Jul 27, 2016 News
By Kiana Wilburg
Even though it has acknowledged the efforts of the coalition administration in moving towards alternative sources of energy, the International Monetary Fund (IMF) still expressed concern during its recent assessment of Guyana’s energy sector.
The team noted that Guyana depends heavily on imported oil for its power needs. It was informed by the authorities here that the country’s installed power generation capacity is about 83 percent oil-based and 17 percent biomass (bagasse)-fueled.
This capacity translates into a generation mix that is almost entirely dominated by oil-based generators, which supply about 95 percent of the country’s power consumption.
The IMF representatives stated, however, that the oil-dependent power generation mix contributes to macroeconomic instability. This means that it is one of those factors which affect the stability of national production and/or profits.
The officials said that high oil prices widen the external current account deficit, increase fiscal transfers to the public utility – Guyana Power and Light (GPL) – and reduce oil tax revenues due to the limited pass-through in the domestic fuel pricing regime.
Accordingly, they said that adverse oil price shocks consume foreign exchange and fiscal resources. They said that volatility in oil prices quickly propagates to the external and fiscal sectors.
Additionally, the team asserted that high electricity costs and tariffs are a drag on competitiveness and growth. They said that oil price shocks increase the cost of power generation.
“When those costs are passed on to users, they increase the cost of production and constrain investment. Average retail electricity prices were among the highest in the region in 2014. GPL’s relatively high rate of technical and commercial losses also contributes to high electricity prices. Although the recent decline in oil prices has provided some respite, Guyana remains exposed to oil price corrections,” the team said.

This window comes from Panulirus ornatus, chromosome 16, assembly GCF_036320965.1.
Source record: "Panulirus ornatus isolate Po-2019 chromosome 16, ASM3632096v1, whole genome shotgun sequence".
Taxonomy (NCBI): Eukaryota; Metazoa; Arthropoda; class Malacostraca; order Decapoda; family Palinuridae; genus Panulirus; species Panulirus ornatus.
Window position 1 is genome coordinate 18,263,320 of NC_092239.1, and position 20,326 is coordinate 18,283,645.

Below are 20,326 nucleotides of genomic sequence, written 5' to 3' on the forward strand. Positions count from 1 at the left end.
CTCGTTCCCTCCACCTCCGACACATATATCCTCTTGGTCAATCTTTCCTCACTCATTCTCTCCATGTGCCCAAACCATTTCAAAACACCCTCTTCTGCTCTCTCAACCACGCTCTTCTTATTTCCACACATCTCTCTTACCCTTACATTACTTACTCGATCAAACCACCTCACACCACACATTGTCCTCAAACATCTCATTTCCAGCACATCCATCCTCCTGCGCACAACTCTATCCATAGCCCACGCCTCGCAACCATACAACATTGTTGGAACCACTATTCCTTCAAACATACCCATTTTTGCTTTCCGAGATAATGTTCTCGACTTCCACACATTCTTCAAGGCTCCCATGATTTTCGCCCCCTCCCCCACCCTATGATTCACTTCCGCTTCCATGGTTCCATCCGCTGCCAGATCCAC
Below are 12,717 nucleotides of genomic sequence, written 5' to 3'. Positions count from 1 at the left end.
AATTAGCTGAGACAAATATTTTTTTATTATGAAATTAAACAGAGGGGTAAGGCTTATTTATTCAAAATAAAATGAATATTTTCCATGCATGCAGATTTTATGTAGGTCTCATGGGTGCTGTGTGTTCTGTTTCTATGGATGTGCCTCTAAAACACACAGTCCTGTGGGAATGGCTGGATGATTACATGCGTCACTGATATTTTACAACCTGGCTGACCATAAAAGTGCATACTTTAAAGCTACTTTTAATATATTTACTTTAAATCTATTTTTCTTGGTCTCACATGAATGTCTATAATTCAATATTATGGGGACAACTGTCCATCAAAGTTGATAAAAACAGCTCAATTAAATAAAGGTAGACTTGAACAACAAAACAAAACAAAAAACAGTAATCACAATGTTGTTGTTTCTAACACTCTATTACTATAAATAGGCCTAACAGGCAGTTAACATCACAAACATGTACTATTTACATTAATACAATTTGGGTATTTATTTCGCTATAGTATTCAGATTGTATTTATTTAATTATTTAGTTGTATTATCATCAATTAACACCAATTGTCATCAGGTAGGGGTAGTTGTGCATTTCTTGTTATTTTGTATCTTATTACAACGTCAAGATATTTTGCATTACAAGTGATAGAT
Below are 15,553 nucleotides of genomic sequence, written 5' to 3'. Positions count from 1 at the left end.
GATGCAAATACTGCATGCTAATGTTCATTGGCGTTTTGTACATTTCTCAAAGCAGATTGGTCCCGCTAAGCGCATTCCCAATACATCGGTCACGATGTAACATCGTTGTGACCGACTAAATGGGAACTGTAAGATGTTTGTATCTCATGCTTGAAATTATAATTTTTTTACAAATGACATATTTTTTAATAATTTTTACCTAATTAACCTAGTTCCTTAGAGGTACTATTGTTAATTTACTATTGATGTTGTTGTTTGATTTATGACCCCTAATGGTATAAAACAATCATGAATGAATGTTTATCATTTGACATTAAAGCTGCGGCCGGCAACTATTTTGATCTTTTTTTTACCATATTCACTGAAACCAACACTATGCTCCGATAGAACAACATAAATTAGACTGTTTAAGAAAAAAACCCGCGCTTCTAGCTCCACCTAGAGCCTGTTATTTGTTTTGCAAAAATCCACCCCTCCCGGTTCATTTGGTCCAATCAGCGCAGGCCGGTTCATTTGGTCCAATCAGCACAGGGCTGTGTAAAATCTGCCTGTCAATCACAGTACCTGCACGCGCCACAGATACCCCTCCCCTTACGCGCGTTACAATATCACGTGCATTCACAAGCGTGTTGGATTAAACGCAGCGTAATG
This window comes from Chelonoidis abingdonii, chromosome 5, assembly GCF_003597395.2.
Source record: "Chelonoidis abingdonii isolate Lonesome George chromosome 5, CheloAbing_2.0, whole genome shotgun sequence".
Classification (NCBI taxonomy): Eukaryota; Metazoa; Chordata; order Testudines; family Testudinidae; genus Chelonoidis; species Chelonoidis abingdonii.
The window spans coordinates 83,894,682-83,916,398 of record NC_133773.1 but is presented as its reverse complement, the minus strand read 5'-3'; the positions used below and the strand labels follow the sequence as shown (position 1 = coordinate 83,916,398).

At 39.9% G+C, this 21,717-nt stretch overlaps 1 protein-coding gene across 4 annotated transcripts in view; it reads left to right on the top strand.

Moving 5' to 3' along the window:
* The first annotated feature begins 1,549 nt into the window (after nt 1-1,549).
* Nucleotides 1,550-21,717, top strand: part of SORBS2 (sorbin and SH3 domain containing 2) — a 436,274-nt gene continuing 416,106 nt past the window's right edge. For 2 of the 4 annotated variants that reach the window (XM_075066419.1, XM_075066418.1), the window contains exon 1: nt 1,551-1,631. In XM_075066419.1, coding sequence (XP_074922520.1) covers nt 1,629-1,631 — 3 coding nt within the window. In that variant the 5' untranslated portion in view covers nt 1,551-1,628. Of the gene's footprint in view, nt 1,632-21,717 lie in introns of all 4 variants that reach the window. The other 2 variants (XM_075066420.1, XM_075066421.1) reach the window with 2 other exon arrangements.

They added, “Oil-dependent power generation is at odds with the vast renewable energy potential. The country has extensive hydro power potential, estimated at 7600 MW, which by far exceeds its annual consumption and installed capacity.”
In the meantime, the IMF has not turned a blind eye to the fact that various studies have identified 67 sites as suitable for hydro power generation. The IMF believes Guyana’s climate is also suitable for wind and solar power generation, while its sugar and rice industries provide opportunities for co-generation of electricity from biomass (sugarcane bagasse and rice husk).
They said that a transition to a green power matrix will bolster resilience to shocks while reducing its carbon footprint. They noted, however, that the green power matrix has been delayed by various constraints.
“Interest in developing Guyana’s hydro potential dates back to the first oil shock of 1974-75. Plans to build a large hydroelectric project at Amaila Falls began in the late 1980s and evolved through several proposals and rounds of negotiations, but implementation has been constrained by the project’s large size, complexity, cost, and Guyana’s limited fiscal space,” the team said.
Guyana recently launched a comprehensive review of its power sector strategy. The government has tasked the Inter-American Development Bank (IDB) with a review of its optimal energy matrix.
The IDB will assess the optimal power generation mix for the country, looking at a broad array of energy sources. The government has also retained an international consultant for a review of the feasibility of the Amaila Falls Hydropower Project. The power sector strategy will draw upon the results of these studies.
The government has also taken steps to increase the contribution of renewables to its power generation mix. A recently signed MoU with a private firm provides an opportunity for the construction of a 25 MW wind farm.
The government has put in place fiscal incentives to promote solar power and will use solar panels and mini hydro stations in remote communities without grid access. Solar power is also increasingly used by businesses to power their buildings and operations.
In this respect, enabling green technology independent power producers to sell their excess power to the grid could reduce energy losses, increase supply, and lower tariffs.
The government is also exploring the modalities of renewing its ground-breaking low carbon partnership with Norway, which has provided grants for developmental projects in exchange for Guyana’s progress in preventing deforestation and reducing the economy’s carbon footprint.
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